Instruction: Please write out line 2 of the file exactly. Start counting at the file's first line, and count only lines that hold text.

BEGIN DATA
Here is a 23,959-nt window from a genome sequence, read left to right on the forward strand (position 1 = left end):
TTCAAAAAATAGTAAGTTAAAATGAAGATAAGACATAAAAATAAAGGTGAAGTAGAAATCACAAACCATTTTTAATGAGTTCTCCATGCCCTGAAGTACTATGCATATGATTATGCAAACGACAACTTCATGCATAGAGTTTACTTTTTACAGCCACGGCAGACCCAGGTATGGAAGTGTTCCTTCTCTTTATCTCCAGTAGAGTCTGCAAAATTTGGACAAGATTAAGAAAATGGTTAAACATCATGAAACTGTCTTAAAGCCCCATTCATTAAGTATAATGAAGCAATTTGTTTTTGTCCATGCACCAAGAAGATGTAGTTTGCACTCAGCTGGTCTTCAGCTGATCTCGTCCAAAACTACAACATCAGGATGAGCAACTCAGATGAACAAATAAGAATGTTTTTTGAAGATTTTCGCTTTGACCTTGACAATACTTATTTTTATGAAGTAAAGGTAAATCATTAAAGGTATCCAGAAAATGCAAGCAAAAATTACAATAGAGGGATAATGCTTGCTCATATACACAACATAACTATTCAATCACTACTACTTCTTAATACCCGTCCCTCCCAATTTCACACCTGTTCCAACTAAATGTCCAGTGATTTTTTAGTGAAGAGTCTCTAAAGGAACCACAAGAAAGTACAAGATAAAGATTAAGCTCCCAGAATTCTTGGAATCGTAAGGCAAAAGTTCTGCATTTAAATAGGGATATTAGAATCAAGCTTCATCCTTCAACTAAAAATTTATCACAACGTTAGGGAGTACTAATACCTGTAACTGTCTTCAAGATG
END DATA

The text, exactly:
TTCAAAAAATAGTAAGTTAAAATGAAGATAAGACATAAAAATAAAGGTGAAGTAGAAATCACAAACCATTTTTAATGAGTTCTCCATGCCCTGAAGTACTATGCATATGATTATGCAAACGACAACTTCATGCATAGAGTTTACTTTTTACAGCCACGGCAGACCCAGGTATGGAAGTGTTCCTTCTCTTTATCTCCAGTAGAGTCTGCAAAATTTGGACAAGATTAAGAAAATGGTTAAACATCATGAAACTGTCTTAAAGCCCCATTCATTAAGTATAATGAAGCAATTTGTTTTTGTCCATGCACCAAGAAGATGTAGTTTGCACTCAGCTGGTCTTCAGCTGATCTCGTCCAAAACTACAACATCAGGATGAGCAACTCAGATGAACAAATAAGAATGTTTTTTGAAGATTTTCGCTTTGACCTTGACAATACTTATTTTTATGAAGTAAAGGTAAATCATTAAAGGTATCCAGAAAATGCAAGCAAAAATTACAATAGAGGGATAATGCTTGCTCATATACACAACATAACTATTCAATCACTACTACTTCTTAATACCCGTCCCTCCCAATTTCACACCTGTTCCAACTAAATGTCCAGTGATTTTTTAGTGAAGAGTCTCTAAAGGAACCACAAGAAAGTACAAGATAAAGATTAAGCTCCCAGAATTCTTGGAATCGTAAGGCAAAAGTTCTGCATTTAAATAGGGATATTAGAATCAAGCTTCATCCTTCAACTAAAAATTTATCACAACGTTAGGGAGTACTAATACCTGTAACTGTCTTCAAGATG